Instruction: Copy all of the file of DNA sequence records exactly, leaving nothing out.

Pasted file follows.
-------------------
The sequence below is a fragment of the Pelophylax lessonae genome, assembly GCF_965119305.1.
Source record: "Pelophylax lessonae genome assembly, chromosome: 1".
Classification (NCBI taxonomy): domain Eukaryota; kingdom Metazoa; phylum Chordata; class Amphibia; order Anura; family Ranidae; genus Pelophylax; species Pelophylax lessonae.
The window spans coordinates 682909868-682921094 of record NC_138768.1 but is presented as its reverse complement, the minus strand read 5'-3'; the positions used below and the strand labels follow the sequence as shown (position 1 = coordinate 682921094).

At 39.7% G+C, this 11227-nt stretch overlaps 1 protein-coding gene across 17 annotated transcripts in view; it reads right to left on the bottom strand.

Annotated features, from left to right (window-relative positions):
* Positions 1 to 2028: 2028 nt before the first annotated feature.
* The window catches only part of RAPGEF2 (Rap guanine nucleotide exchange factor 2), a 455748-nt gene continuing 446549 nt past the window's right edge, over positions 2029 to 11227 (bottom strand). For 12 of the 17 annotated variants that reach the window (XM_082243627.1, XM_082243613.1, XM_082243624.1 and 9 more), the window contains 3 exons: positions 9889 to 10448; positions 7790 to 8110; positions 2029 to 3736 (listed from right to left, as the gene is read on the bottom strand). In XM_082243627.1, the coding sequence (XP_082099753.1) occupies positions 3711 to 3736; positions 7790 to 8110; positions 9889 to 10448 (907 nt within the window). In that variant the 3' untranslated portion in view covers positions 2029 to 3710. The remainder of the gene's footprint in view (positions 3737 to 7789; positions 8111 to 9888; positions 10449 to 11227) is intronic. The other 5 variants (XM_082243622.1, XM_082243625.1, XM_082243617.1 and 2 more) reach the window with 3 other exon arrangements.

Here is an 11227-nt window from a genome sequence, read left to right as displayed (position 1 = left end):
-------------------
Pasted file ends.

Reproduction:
The sequence below is a fragment of the Pelophylax lessonae genome, assembly GCF_965119305.1.
Source record: "Pelophylax lessonae genome assembly, chromosome: 1".
Classification (NCBI taxonomy): domain Eukaryota; kingdom Metazoa; phylum Chordata; class Amphibia; order Anura; family Ranidae; genus Pelophylax; species Pelophylax lessonae.
The window spans coordinates 682909868-682921094 of record NC_138768.1 but is presented as its reverse complement, the minus strand read 5'-3'; the positions used below and the strand labels follow the sequence as shown (position 1 = coordinate 682921094).

At 39.7% G+C, this 11227-nt stretch overlaps 1 protein-coding gene across 17 annotated transcripts in view; it reads right to left on the bottom strand.

Annotated features, from left to right (window-relative positions):
* Positions 1 to 2028: 2028 nt before the first annotated feature.
* The window catches only part of RAPGEF2 (Rap guanine nucleotide exchange factor 2), a 455748-nt gene continuing 446549 nt past the window's right edge, over positions 2029 to 11227 (bottom strand). For 12 of the 17 annotated variants that reach the window (XM_082243627.1, XM_082243613.1, XM_082243624.1 and 9 more), the window contains 3 exons: positions 9889 to 10448; positions 7790 to 8110; positions 2029 to 3736 (listed from right to left, as the gene is read on the bottom strand). In XM_082243627.1, the coding sequence (XP_082099753.1) occupies positions 3711 to 3736; positions 7790 to 8110; positions 9889 to 10448 (907 nt within the window). In that variant the 3' untranslated portion in view covers positions 2029 to 3710. The remainder of the gene's footprint in view (positions 3737 to 7789; positions 8111 to 9888; positions 10449 to 11227) is intronic. The other 5 variants (XM_082243622.1, XM_082243625.1, XM_082243617.1 and 2 more) reach the window with 3 other exon arrangements.

Here is an 11227-nt window from a genome sequence, read left to right as displayed (position 1 = left end):